So my pal Kameron Hurley has an excellent post up about how she hacked her writing process which you should totally go read because it’s excellent insight into how she works and more importantly why she works that way. Kameron is the author of the God’s War trilogy and also The Mirror Empire which blew up the epic fantasy scene last year and you should totally buy all the copies of all her books.
One thing in particular that struck me while I was reading her post was just how incredibly different creative processes can be. In her post, Kameron talks about why writing in 90 minute chunks wasn’t working for her and why she’s decided to go against the Typical Wisdom of Writing Every Day.
It was particularly striking to me because as I’ve been working on the third book in the Duskwalker trilogy, I had to re-evaluate and reinvent my own process. Writing Morningside Fall was extremely difficult for me, and I think in some ways I broke myself finishing that book. (I’ll probably talk more about that one of these days, when I get past my current deadline.)
Suffice to say, I was struggling mightily with this latest work until I tried a new thing: fifteen minute sprints, twice a day, once in the morning, once in the afternoon. You might think fifteen minutes isn’t enough time to do much of anything. That’s certainly what I thought for a long time … until I tried it.
And it’s true, I don’t get HUGE CRUSHING WORD COUNTS in those fifteen minutes. Sometimes I get maybe up to 300 or so, which isn’t a bad pace. But what’s more important is what happens when I sit down at night (after a full day at the Ol’ Day Job, and a couple of hours of Family Time, when I’m tired and grumpy and still have to open my laptop to do Moar Work).
Which is, I write a bunch more words. Like, a lot more. I’m way more productive now than I’ve been in previous months, and maybe even ever. I’m still not exactly sure why this particular change helped get me moving again. I just know that for the first time in a loooong time, I’m actually enjoying writing again, and I guess success tends to beget success (where in this case success is defined as hitting word count goals).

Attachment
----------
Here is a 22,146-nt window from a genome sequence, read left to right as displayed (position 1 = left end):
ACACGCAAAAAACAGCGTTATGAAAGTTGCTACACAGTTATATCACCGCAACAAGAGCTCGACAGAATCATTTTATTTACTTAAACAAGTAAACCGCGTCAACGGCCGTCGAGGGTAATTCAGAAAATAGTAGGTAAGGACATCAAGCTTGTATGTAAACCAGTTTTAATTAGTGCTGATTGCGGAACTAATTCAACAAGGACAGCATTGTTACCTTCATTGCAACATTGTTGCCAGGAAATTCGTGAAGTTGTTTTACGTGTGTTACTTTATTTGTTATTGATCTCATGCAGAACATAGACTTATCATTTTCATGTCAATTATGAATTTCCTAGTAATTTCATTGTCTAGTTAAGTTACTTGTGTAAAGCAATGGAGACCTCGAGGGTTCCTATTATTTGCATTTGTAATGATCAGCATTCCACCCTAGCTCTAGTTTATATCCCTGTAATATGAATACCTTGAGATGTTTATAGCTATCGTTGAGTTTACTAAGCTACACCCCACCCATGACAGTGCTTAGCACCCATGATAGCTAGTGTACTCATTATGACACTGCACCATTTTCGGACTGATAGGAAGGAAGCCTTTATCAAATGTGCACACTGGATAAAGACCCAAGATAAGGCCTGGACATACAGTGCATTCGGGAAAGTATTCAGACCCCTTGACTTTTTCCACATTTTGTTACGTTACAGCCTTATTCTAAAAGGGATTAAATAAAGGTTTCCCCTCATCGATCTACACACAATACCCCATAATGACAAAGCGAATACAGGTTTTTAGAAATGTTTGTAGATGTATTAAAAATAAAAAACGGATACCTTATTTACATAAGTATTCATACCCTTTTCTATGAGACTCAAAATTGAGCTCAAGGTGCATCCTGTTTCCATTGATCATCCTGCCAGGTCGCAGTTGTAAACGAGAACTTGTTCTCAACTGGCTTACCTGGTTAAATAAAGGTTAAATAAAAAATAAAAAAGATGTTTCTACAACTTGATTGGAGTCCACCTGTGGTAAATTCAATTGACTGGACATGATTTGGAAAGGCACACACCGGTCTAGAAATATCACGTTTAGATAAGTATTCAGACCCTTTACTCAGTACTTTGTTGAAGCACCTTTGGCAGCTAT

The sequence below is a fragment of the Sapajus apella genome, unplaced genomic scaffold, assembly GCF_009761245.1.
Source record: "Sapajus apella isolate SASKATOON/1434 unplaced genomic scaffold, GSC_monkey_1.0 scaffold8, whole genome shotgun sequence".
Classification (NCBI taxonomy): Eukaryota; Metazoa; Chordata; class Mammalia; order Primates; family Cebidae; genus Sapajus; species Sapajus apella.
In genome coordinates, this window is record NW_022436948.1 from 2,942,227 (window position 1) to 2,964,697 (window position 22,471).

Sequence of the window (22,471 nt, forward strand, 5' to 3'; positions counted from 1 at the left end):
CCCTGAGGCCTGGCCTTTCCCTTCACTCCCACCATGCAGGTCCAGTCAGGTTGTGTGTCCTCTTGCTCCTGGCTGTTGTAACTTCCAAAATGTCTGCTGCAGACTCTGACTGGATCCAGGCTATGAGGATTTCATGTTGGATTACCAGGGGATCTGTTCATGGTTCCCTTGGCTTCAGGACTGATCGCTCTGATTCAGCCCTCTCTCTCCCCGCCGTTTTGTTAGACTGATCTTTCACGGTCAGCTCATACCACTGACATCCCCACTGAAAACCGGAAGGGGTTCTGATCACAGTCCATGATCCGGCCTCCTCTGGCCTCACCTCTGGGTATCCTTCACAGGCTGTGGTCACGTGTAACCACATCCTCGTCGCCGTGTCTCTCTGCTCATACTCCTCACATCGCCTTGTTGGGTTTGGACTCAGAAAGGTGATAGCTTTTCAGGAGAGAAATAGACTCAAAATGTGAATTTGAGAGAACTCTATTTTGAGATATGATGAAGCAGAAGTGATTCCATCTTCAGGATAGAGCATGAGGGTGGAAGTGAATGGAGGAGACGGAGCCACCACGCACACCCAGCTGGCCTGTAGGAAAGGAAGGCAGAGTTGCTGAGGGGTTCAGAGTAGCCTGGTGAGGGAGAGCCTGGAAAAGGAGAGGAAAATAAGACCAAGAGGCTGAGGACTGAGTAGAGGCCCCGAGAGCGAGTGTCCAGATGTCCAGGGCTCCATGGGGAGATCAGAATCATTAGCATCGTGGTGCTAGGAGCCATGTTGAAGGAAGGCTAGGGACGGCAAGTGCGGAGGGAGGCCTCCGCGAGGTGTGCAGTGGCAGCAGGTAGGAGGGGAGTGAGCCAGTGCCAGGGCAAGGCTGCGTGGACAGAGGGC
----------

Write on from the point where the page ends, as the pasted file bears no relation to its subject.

If you went and read Kameron’s post, you’ll see why it struck me so much. If you didn’t, well I’ll spoil it for you; her basis for taking a single long day of writing stands pretty much diametrically opposed to my fifteen minute sprints. CLEARLY WE CAN’T BOTH BE RIGHT.
Except, we can, and we are. Because we’re two different creative professionals, each professionally creating. And, perhaps most significantly, we’re both interested in figuring out how we each create best.
All of which is to say, if you’re a writer and you’re still trying to figure out How to Do the Work, don’t worry if your process doesn’t look anything like anyone else’s process.
It cannot be stressed enough. Everyone Is Different. Part of the work of being a professional writer is figuring out How to Work. It’s certainly helpful to have access to other writers to see what works for them and what doesn’t, but it’s important to recognize that what works for them might not work for you. In fact, trying to replicate someone else’s creative process might actually be worse for you.
If you want to be a serious creative professional, you have to be serious at evaluating yourself, and you have to be brave enough to make the necessary changes to improve. The process that worked on Book X might not work on Book Y. You have to be willing to tear down what used to work and replace it with what works now.
There are many stories floating around out there about how Tiger Woods has, over the course of his career, broken down everything about his swing and rebuilt it from scratch multiple times. As creative professionals, we need to approach our work with the same seriousness and the same devotion to excellence.
Learning how other folks Do Their Work is great for opening up possibilities, but ultimately it’s up to each creative to get down in the mud with their own process to figure out how they work. How to Work is part of The Work.
Apparently the word for today is work.